Ruth tried to move quietly through the humid night. Despite the impenetrable darkness, the jungle was anything but still. Amidst the usual cacophony of howls, chirps and screams from nocturnal creatures, she could hear movement in the dense foliage. 

Ruth carefully checked the rubber tree for spiders and scorpions before she began collecting sap, watching her step as she worked. She’d heard of other rubber harvesters losing their lives because they’d accidentally stepped on a cobra.

She scanned the surrounding area again as her jug slowly filled with the precious sap, but couldn’t see far into the thick, dark jungle. The plethora of venomous creatures was bad enough, but the elephants scared her the most. Territorial and aggressive, the creatures could charge out of the forest without warning if workers surprised them in the night. They moved impossibly fast for such huge creatures, and Ruth had lost more than one friend to their ferocious attacks.

She shivered in spite of the heat as she capped off her jug and moved to the next rubber tree, repeating the process. It was still a long time till morning. 

A bad situation

Our team first heard about Ruth from her little sister. While canvassing a small village in Cambodia, the child told our agents about how her 16-year-old sister had been pressured to work at a dangerous rubber farm outside the country. 

Over a million Cambodians work abroad, with the majority sending money home to their families

Over a million Cambodians work abroad, with the majority sending money home to their families

It was a bad situation,” Visna, one of the agents present, recalled.

Ruth hadn’t had much choice in the matter. Her family needed her to contribute to their finances, and the options for a young girl in Cambodia are limited: work at a local beer garden (which almost guaranteed she would become sexually exploited) or join her elder brother and sister at the rubber harvesting operation. 

Ruth opted to be with her siblings, not knowing they’d shielded the family from the harsh truth about their job. But recent messages home from Ruth painted a frightening picture.

While Ruth and the other workers were paid a little for their labor, their managers were manipulative and controlling to the extreme.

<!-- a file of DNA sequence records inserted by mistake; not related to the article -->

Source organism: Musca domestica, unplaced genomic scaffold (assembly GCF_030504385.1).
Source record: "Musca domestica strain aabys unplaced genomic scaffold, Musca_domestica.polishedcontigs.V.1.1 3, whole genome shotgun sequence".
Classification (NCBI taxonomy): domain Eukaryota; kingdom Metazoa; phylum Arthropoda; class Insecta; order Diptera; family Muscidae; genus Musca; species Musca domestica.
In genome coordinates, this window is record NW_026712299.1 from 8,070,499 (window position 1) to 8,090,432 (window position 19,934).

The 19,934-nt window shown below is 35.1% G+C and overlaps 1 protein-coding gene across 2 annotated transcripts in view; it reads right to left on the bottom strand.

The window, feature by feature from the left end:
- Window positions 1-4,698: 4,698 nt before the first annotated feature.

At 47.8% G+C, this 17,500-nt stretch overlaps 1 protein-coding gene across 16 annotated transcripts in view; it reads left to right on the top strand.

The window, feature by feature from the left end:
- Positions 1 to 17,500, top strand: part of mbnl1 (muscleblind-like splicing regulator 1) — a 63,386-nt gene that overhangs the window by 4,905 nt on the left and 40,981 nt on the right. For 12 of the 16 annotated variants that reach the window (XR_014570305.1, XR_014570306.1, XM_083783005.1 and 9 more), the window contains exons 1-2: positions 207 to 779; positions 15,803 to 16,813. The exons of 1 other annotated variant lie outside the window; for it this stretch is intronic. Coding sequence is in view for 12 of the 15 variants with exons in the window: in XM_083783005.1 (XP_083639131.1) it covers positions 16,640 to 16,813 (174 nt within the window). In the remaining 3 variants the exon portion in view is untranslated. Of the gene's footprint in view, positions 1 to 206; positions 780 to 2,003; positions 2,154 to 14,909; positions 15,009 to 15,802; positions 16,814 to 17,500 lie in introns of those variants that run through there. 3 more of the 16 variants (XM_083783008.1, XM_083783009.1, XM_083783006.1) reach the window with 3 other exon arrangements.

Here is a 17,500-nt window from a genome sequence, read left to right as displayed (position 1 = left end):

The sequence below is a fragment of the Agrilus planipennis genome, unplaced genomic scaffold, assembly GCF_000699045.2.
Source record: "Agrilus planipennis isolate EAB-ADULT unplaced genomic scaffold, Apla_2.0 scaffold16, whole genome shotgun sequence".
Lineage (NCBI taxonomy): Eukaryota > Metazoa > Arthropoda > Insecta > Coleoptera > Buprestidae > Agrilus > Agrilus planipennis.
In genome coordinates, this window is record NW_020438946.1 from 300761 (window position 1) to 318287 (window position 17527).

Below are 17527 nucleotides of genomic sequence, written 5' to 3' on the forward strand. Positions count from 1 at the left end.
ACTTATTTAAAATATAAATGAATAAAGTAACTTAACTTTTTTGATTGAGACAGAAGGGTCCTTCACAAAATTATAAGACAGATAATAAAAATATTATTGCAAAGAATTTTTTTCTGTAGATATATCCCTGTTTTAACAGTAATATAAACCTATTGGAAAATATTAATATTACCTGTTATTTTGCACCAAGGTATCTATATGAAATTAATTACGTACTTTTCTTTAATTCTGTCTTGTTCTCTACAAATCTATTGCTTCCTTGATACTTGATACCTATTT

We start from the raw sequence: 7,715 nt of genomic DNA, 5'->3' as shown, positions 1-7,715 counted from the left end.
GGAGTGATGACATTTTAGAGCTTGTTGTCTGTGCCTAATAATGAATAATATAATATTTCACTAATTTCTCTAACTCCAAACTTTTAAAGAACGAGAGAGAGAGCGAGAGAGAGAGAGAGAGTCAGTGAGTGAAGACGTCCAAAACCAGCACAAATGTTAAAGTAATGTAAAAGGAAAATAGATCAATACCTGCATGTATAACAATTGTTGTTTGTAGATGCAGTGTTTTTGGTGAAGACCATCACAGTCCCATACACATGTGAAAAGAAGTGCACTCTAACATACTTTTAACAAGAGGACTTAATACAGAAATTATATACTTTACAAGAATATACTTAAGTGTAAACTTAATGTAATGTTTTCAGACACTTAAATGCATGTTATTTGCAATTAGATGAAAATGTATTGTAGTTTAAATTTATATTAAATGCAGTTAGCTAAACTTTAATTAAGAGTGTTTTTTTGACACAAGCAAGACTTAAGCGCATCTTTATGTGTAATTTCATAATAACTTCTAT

Because the internal pressure in rubber trees is highest after midnight, workers are sent into the jungle to collect the valuable latex sap in the dead of night. Their schedule and movements were tightly controlled; workers were told they’d be arrested if they left the property.

Worst of all, there was no consideration for their or their families’ safety. Ruth reported that many were killed by elephant attacks. Parents were forced to leave their babies and children in hammocks—outside—to sleep until they returned from harvesting.

The 16-year-old wanted to go home, but the constant threat of arrest made escape seem impossible.


A typical rural home in Cambodia

A typical rural home in Cambodia

An unexpected rescuer

Once we got the necessary details from Ruth’s family, our team formed a plan. A local agent with special government clearance could get Ruth safely back across the border, but leaving the compound would be up to her alone; her older siblings thought the money was worth the risk, so they declined to join the rescue, saying they’d look for safer employment soon. We arranged for Ruth to meet the agent on a road near the rubber farm at a particular time and date. 

Ruth had to slip away without arousing suspicion, making her way through the jungle alone. 

The brave girl proved more than capable of the trek. When our agent arrived at the pre-arranged location, she was there, waiting just as they’d planned.

But she wasn’t alone.

Ruth was waiting with her 2-year-old nephew. Before leaving, her older sister asked if she would take the little boy back to their home, where he’d be safe. 

Because of Ruth’s compassion and bravery, our rescue agent wasn’t the only rescuer that day: Ruth rescued that little boy, too. 


Our agent got the children home safely without any difficulties despite the unexpected addition. Visna said that the easy border crossing was a result of “God’s grace.” 

Since returning home, Ruth has enrolled in a Freedom Plan to navigate a safe path toward a life of sustainable freedom. Understandably, she initially had trouble sleeping; she’d been conditioned to be constantly vigilant and afraid at night during her exploitation. EMPOWER trauma resilience training helped her overcome that difficulty, and now the diligent child is back in school and making progress toward a brighter future.

Caseworkers in Cambodia make a home visit and provide a food pack to a rescued child

Caseworkers in Cambodia make a home visit and provide a food pack to a rescued child

Without donations from people like you, we cannot rescue children like Ruth. The generosity of our donors has given Ruth and thousands more children the chance to live free. To rescue a child today, fill out the form below.

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